It may seem a simple solution to the brewing U.S. retirement crisis: Get people to work until 70 before retiring and 85 percent will have the money they need for retirement.
They will save more during additional years in jobs and leave existing savings untouched while getting paychecks; plus they have fewer years in retirement to cover living expenses with their savings, noted Alicia Munnell, director of Center for Retirement Research at Boston College.
But despite the math that attracts economists and lawmakers worried about funding Social Security and Medicare, it turns out that it is not so easy.
James Poterba, an MIT economics professor, pointed to the problem at a Brookings Institution forum on the topic last week.
“Not everybody can work longer,” said Poterba, who is also president of the National Bureau of Economic Research. He contrasted workers in physically demanding or unpleasant jobs to economists in academic offices comfortably churning out studies on Social Security fixes.
While many professors cling to their jobs well into their 70s, research shows many people do not have that option.
The Urban Institute noted in a new study that about 10 percent of those over 50 had to leave their jobs because of health. But Urban Institute economist Richard W. Johnson, who studied work records of people over 50 in the federally funded Health and Retirement Study, said ageism is driving far more older workers away from their jobs, regardless of education, race or gender.
Older workers also had trouble finding new jobs. Half had their income fall more than 42 percent, and only one in 10 ever earned as much as they had been making before losing their job. A third of those over 50 who lost jobs also had it happen again.
“Even now, when the labor market is tight, ageism is still there,” Johnson said.
While people may not make it to 70, economists recommended trying to work as long as possible. Stanford economist John Shoven has found that retiring at 66, instead of 62, can lift the standard of living by a third.
One suggestion from Munnell to convince employers to keep older workers on the job longer: declare 70 the new full retirement age for Social Security instead of the 66-1/2 to 67 it is now.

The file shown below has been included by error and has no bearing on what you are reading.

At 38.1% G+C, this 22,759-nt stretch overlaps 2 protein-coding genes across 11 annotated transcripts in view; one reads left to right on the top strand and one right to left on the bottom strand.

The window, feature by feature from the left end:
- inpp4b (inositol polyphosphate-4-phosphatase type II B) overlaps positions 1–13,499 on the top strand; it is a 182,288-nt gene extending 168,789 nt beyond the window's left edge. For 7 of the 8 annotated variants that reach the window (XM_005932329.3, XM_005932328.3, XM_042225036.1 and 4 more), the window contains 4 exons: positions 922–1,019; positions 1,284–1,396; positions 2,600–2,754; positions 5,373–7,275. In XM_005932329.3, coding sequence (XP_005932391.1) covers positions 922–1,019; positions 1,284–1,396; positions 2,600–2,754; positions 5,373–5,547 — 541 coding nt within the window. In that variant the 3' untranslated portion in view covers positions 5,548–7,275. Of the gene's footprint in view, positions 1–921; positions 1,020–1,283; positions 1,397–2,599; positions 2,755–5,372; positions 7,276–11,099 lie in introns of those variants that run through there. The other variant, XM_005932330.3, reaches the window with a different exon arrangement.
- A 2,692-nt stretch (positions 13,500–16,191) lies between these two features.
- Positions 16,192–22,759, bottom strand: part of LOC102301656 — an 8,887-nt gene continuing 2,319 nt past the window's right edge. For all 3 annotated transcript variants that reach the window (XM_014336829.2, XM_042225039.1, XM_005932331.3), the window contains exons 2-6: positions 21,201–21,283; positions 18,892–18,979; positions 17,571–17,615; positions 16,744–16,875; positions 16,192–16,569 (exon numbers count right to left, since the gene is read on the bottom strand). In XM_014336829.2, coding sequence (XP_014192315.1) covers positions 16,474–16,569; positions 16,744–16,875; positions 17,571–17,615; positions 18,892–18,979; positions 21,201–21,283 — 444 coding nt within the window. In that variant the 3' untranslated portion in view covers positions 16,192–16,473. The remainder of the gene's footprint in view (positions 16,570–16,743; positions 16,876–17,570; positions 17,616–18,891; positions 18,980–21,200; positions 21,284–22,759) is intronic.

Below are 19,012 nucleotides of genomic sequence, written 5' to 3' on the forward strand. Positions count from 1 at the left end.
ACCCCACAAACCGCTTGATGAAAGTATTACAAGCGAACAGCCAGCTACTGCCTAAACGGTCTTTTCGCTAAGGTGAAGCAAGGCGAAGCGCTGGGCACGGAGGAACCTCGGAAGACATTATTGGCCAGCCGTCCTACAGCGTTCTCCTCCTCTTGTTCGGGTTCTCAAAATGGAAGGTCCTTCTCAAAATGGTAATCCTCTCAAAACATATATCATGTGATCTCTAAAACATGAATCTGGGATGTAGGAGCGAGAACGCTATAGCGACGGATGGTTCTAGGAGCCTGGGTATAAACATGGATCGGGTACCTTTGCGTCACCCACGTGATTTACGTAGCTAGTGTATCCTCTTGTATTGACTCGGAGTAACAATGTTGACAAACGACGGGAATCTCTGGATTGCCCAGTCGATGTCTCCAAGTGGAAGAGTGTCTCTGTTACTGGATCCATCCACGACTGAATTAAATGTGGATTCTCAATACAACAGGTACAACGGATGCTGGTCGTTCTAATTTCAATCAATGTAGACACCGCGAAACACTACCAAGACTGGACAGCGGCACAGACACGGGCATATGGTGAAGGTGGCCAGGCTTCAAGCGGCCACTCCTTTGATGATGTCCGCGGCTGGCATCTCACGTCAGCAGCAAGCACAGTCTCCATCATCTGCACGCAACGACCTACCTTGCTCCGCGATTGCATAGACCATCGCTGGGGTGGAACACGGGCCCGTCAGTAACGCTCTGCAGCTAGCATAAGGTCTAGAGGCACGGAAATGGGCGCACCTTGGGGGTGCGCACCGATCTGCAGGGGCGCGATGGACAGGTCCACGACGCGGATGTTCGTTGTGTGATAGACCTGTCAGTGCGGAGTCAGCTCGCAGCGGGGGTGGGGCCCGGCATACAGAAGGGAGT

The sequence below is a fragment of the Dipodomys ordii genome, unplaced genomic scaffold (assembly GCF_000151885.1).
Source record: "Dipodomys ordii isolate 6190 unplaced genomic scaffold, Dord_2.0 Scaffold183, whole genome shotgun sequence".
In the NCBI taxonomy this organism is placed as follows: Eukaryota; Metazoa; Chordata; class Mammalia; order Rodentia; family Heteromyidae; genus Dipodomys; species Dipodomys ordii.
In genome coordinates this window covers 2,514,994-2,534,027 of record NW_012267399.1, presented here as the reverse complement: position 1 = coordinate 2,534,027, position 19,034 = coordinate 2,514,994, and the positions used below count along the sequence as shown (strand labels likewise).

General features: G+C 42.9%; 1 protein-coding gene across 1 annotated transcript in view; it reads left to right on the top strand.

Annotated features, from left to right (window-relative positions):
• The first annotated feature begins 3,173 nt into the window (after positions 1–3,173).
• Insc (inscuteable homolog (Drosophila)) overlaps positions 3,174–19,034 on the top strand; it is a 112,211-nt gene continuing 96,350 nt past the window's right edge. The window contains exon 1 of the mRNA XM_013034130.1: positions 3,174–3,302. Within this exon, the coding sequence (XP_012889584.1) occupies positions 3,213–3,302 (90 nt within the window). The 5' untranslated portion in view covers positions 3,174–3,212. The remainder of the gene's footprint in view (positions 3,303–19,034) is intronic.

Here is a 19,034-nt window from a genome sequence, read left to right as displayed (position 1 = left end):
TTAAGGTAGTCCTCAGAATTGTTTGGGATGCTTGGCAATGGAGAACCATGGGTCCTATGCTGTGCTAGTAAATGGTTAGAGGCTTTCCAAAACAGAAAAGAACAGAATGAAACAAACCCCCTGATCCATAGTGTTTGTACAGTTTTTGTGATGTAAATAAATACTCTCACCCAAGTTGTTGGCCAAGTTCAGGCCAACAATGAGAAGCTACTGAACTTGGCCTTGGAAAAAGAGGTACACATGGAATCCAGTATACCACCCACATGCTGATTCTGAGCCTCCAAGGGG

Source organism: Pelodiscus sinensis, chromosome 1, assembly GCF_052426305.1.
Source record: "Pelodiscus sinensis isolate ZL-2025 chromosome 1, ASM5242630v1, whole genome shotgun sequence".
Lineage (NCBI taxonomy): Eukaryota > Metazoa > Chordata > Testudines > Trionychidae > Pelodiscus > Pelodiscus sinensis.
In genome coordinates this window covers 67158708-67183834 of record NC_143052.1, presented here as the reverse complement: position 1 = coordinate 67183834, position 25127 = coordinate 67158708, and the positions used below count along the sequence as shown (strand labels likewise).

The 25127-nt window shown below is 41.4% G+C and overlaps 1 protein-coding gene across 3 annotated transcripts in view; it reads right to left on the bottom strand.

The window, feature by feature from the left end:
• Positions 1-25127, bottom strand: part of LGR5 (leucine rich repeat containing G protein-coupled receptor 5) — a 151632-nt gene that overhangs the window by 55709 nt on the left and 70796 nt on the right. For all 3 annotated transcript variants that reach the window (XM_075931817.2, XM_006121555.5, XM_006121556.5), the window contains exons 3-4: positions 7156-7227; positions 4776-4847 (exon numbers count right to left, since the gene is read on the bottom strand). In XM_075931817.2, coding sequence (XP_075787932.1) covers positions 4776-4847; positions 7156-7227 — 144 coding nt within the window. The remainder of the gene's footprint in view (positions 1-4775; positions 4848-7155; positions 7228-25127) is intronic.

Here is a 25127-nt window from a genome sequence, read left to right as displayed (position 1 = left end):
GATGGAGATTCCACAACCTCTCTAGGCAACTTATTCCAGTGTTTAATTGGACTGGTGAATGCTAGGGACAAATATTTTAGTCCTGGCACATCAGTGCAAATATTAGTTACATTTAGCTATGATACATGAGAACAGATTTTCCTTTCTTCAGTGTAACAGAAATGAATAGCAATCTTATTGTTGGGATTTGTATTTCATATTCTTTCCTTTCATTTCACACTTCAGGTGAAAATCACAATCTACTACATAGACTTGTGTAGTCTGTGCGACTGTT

Munnell explained that employers are sometimes afraid to hire people in their 50s because they fear that person will stay indefinitely to build up meager 401(k) savings. If the retirement age were 70, the employer would perhaps hire an older person, knowing the employee eventually would leave.
But raising the retirement age is a political hot potato, mostly because people in lower-income and physically demanding jobs would receive less money if they claimed Social Security earlier than 70. President Donald Trump has promised not to alter Social Security.
Another idea proposed by Stanford economics professor John Shoven and Robert Clark, a North Carolina State University economics professor, is to relieve employers and employees of paying payroll tax toward Social Security for workers over 62.
Currently, both employees and employers face a payroll tax of 6.2 percent of earnings up to $132,900. As more older people work, Shoven and Clark argue higher income tax receipts could offset Social Security’s lost revenue.
Yet, Steve Goss, the Chief Actuary of the Social Security Administration, does not think those savings would be passed along to workers in higher wages or to increase the labor supply of older people.
Also, if Social Security suffers a loss in revenue, younger workers might have to pay higher taxes, leaving them less able to save for their own retirement and perpetuating the cycle of the retirement readiness crisis.
(Editing by Beth Pinsker and David Gregorio)
Was this article valuable?
Here are more articles you may enjoy.